‘Love!  Pfff! I’ll tell you something, something important.

Write this down. You ready?’

‘Yes, yes, I’m ready.’

‘Love is a decision.’

‘Love is a decision?’

‘That’s right. A decision. Not a feeling. That’s what you young people don’t realise. That’s why you’re always off divorcing each other. No offence, dear. Now, turn that silly tape-recorder off and I’ll make you some cinnamon toast.’

‘I’m stuffed full of food, Aunt Connie. Really. Look, I have to say you haven’t been at all helpful. See, the Munro Baby Mystery is like a jigsaw puzzle. You’re a piece of the puzzle. If I found all the pieces I could actually solve it. Imagine that! After all this time. Wouldn’t you like that? Wouldn’t that be fascinating?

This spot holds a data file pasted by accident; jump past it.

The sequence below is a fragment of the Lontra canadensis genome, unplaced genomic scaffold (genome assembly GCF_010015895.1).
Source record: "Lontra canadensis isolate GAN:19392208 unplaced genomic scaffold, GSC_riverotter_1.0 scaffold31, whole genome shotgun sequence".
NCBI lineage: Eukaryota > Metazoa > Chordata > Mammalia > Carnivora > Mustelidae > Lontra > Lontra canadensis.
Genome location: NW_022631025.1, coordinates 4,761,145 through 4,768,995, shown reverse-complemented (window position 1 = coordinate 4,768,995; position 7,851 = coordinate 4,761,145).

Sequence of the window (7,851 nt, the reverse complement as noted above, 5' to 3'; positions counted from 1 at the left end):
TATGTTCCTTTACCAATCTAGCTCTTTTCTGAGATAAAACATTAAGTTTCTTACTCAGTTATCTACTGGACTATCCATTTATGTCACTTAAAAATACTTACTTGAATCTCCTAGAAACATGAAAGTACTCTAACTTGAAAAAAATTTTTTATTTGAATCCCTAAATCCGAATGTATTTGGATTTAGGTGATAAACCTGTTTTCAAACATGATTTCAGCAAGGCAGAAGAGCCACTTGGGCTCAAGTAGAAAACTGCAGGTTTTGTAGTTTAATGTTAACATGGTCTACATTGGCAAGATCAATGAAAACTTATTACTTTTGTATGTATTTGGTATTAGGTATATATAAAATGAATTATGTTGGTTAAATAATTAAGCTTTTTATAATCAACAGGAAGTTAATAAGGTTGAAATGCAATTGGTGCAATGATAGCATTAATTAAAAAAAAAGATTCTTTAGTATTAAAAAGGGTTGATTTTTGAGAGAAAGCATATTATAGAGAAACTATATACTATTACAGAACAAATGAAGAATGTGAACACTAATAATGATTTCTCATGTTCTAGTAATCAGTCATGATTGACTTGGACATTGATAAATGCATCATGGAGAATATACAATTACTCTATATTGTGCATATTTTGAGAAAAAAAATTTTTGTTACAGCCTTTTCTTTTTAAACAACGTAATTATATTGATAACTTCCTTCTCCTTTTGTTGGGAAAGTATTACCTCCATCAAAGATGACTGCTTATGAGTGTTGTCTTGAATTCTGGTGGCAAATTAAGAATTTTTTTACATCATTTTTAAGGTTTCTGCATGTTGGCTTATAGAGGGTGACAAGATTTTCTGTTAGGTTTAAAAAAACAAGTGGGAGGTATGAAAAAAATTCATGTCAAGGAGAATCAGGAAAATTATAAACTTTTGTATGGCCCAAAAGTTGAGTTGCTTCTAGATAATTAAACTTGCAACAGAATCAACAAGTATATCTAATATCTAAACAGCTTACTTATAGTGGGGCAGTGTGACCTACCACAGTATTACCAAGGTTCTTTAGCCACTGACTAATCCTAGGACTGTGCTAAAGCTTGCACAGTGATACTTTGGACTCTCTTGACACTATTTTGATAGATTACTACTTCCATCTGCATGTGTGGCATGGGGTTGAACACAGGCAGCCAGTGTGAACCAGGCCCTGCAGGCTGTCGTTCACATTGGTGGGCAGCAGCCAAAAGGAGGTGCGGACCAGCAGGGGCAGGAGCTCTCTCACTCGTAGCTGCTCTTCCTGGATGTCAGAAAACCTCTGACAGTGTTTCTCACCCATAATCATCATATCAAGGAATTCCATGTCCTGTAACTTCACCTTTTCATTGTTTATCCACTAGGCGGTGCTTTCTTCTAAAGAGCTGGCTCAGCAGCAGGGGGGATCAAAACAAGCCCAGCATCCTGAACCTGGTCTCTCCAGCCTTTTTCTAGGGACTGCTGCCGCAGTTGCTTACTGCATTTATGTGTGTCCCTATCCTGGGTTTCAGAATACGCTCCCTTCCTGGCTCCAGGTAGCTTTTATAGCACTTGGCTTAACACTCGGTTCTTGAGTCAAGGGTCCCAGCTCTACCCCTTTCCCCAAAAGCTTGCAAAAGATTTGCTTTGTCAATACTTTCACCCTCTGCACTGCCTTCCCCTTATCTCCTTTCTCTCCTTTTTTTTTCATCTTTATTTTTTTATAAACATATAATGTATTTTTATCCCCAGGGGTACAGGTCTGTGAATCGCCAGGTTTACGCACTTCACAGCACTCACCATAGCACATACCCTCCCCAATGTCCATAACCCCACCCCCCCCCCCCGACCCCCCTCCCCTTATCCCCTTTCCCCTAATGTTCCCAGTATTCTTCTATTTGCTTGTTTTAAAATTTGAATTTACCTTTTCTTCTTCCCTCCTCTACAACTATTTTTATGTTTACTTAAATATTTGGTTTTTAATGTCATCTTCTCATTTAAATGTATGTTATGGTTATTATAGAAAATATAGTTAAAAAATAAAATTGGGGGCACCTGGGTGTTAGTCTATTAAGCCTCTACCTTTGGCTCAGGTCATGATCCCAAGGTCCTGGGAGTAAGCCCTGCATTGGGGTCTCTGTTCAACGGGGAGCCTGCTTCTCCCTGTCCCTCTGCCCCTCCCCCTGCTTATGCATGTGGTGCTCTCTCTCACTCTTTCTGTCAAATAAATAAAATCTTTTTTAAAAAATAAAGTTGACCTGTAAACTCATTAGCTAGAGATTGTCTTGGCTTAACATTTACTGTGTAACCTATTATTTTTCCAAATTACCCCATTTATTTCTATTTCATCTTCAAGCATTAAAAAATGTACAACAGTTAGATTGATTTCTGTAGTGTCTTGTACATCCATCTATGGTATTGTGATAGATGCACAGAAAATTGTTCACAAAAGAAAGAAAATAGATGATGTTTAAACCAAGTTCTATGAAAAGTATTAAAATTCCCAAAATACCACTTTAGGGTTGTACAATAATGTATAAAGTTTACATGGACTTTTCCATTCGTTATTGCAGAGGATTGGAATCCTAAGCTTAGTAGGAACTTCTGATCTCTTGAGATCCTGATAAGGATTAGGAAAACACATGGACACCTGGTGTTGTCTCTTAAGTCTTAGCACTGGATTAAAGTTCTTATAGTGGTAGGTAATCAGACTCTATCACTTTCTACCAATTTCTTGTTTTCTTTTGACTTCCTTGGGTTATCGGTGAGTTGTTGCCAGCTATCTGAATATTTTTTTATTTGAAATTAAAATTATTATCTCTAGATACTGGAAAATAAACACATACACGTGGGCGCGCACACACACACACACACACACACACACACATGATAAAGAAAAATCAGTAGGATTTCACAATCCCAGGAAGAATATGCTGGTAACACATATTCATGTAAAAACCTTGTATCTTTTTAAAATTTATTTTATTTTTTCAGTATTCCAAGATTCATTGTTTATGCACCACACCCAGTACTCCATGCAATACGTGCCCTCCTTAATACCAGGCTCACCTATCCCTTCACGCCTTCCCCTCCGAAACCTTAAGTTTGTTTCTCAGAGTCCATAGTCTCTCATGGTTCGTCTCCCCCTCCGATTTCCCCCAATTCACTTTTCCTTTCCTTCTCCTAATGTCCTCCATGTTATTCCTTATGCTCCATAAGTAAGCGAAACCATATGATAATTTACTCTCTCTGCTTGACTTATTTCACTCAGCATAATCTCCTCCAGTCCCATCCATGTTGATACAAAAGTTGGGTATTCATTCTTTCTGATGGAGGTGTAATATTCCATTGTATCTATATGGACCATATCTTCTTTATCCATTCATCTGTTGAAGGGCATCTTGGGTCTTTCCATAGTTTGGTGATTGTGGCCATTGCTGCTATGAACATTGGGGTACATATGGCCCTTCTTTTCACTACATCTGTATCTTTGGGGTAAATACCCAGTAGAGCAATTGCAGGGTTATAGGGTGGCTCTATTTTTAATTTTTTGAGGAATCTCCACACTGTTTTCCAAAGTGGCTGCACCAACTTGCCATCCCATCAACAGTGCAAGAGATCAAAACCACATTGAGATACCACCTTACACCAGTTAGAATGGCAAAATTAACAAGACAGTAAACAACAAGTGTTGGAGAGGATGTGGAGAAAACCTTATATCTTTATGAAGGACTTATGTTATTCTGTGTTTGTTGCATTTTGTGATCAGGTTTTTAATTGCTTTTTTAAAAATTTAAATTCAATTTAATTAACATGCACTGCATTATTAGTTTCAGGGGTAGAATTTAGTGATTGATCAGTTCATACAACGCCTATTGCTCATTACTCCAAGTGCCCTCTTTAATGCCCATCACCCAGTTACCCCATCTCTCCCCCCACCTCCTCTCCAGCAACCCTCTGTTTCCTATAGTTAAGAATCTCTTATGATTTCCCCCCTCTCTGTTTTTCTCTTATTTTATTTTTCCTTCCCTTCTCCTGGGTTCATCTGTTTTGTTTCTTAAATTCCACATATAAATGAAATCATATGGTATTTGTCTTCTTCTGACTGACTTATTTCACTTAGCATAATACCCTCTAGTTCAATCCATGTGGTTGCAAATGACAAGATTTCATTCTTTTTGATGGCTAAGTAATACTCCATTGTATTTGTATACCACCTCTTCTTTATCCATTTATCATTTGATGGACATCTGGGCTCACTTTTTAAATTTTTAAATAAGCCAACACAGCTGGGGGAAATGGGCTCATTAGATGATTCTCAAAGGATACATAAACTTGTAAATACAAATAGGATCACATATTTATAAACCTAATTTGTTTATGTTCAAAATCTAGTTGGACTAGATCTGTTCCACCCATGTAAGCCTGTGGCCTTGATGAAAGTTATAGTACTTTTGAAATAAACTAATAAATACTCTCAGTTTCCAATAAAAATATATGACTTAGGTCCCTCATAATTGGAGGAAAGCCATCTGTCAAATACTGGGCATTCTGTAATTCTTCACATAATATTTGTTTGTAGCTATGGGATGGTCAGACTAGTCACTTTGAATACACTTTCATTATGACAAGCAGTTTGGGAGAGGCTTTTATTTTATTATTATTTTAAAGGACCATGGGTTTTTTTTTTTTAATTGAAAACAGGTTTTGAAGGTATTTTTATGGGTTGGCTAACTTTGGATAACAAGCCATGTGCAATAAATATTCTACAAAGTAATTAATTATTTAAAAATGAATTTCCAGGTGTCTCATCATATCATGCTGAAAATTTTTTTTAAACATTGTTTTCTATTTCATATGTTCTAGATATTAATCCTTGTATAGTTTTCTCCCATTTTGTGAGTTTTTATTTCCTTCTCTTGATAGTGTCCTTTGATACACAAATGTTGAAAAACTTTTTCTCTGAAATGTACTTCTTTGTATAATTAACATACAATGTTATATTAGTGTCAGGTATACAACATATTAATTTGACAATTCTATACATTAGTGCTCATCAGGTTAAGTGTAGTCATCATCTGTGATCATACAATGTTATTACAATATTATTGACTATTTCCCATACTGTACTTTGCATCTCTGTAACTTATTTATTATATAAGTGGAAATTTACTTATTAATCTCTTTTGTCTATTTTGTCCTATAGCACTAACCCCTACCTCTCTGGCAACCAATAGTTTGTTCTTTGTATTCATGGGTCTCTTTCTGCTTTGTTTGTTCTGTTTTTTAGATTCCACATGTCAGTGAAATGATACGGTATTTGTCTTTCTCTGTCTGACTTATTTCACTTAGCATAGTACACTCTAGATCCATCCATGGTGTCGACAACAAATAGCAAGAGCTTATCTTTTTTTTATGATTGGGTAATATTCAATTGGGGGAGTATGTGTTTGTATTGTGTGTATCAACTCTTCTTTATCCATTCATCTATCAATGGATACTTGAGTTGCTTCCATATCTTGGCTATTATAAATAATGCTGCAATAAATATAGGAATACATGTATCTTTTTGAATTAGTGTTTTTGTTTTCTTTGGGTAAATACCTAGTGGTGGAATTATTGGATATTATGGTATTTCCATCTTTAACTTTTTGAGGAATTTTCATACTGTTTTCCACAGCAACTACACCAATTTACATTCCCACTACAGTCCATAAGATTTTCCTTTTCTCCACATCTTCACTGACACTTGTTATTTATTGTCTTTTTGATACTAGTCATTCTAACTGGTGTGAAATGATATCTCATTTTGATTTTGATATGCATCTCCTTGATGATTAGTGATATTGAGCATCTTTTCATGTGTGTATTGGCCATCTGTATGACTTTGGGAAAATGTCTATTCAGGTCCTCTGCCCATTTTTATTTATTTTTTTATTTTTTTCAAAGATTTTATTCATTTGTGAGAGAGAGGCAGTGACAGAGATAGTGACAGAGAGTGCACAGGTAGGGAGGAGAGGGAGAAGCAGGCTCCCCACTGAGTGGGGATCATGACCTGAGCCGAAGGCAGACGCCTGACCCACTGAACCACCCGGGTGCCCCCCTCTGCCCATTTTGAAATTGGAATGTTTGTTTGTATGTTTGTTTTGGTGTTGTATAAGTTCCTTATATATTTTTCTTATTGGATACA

‘Oh, Veronika, love, why don’t you just get a job? A good steady job in a bank, perhaps.’


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Out of the blue, just after the Easter break, Sophie Honeywell’s ex-boyfriend, Thomas Gordon, calls her at work to ask if they can meet for a drink. He says he needs to talk to her about something ‘quite serious’.

‘But nothing too serious, I hope?’ Sophie hears herself sounding bright and brittle. Her heart beats fast, as if she’s just had a bad fright, and in fact it did give her a start when she heard that familiar but now strange voice. This is the first time they’ve spoken since their very messy break-up three years ago.

‘Nobody’s died, I hope?’ she asks, all hale and hearty. What a stupid thing to say. She never says that sort of thing.

It must be nerves.